J Clin Med Res
Journal of Clinical Medicine Research, ISSN 1918-3003 print, 1918-3011 online, Open Access
Article copyright, the authors; Journal compilation copyright, J Clin Med Res and Elmer Press Inc
Journal website http://www.jocmr.org

Original Article

Volume 11, Number 8, August 2019, pages 583-592


Adherence to Medication, Physical Activity and Diet in Older Adults With Diabetes: Its Association With Cognition, Anxiety and Depression

Rosa Mendesa, b, e, Sonia Martinsb, c, Lia Fernandesb, c, d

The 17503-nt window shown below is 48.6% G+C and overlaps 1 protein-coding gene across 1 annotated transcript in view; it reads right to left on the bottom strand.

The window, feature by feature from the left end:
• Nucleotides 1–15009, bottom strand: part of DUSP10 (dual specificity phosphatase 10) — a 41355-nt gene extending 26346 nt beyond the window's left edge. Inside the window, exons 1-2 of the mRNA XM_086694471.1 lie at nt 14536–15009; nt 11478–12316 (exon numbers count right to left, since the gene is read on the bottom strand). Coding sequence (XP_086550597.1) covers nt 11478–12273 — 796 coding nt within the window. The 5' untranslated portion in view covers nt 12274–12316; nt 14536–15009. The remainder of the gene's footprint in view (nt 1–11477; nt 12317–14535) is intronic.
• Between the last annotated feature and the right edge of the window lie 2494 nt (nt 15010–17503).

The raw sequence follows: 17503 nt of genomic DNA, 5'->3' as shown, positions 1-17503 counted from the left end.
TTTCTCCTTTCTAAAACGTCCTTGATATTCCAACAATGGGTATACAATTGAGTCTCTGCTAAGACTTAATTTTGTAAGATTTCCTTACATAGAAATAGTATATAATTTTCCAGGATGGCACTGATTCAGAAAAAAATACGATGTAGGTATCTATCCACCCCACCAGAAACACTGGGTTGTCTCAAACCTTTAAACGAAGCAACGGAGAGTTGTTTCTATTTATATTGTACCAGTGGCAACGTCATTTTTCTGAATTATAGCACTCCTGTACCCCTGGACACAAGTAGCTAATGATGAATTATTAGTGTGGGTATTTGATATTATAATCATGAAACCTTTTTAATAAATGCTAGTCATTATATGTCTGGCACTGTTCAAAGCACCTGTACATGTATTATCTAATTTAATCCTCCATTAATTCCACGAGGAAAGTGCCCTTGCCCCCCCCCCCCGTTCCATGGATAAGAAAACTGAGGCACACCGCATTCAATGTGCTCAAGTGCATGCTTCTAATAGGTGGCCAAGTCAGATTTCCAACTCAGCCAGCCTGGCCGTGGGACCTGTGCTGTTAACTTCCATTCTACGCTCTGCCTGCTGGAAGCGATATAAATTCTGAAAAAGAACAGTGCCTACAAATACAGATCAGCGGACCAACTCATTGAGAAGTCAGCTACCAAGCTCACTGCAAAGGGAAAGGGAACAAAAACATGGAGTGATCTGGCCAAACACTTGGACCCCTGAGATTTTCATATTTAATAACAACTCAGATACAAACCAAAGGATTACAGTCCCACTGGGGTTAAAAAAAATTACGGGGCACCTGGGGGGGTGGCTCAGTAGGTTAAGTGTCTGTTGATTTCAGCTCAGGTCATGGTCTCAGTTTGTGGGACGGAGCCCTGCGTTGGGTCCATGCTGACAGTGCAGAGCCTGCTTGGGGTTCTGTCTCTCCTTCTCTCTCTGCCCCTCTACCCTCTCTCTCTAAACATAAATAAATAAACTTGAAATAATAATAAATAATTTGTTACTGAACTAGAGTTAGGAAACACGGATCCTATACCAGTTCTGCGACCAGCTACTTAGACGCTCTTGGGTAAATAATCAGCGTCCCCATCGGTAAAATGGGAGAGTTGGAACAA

aDepartment of Internal Medicine, Centro Hospitalar Universitario S. Joao (CHUSJ), Porto, Portugal
bCenter for Health Technology and Services Research (CINTESIS), Faculty of Medicine, University of Porto (FMUP), Portugal
cDepartment of Clinical Neurosciences and Mental Health, Faculty of Medicine, University of Porto (FMUP), Portugal
dClinic of Psychiatry and Mental Health, Centro Hospitalar Universitario S. Joao (CHUSJ), Porto, Portugal
eCorresponding Author: Rosa Mendes, Department of Internal Medicine, Centro Hospitalar Universitario S. Joao (CHUSJ), Alameda Prof. Hernani Monteiro, 4200–319 Porto, Portugal

Manuscript submitted May 31, 2019, accepted June 20, 2019
Short title: Adherence in Older Adults With Diabetes
doi: https://doi.org/10.14740/jocmr3894

Abstract▴Top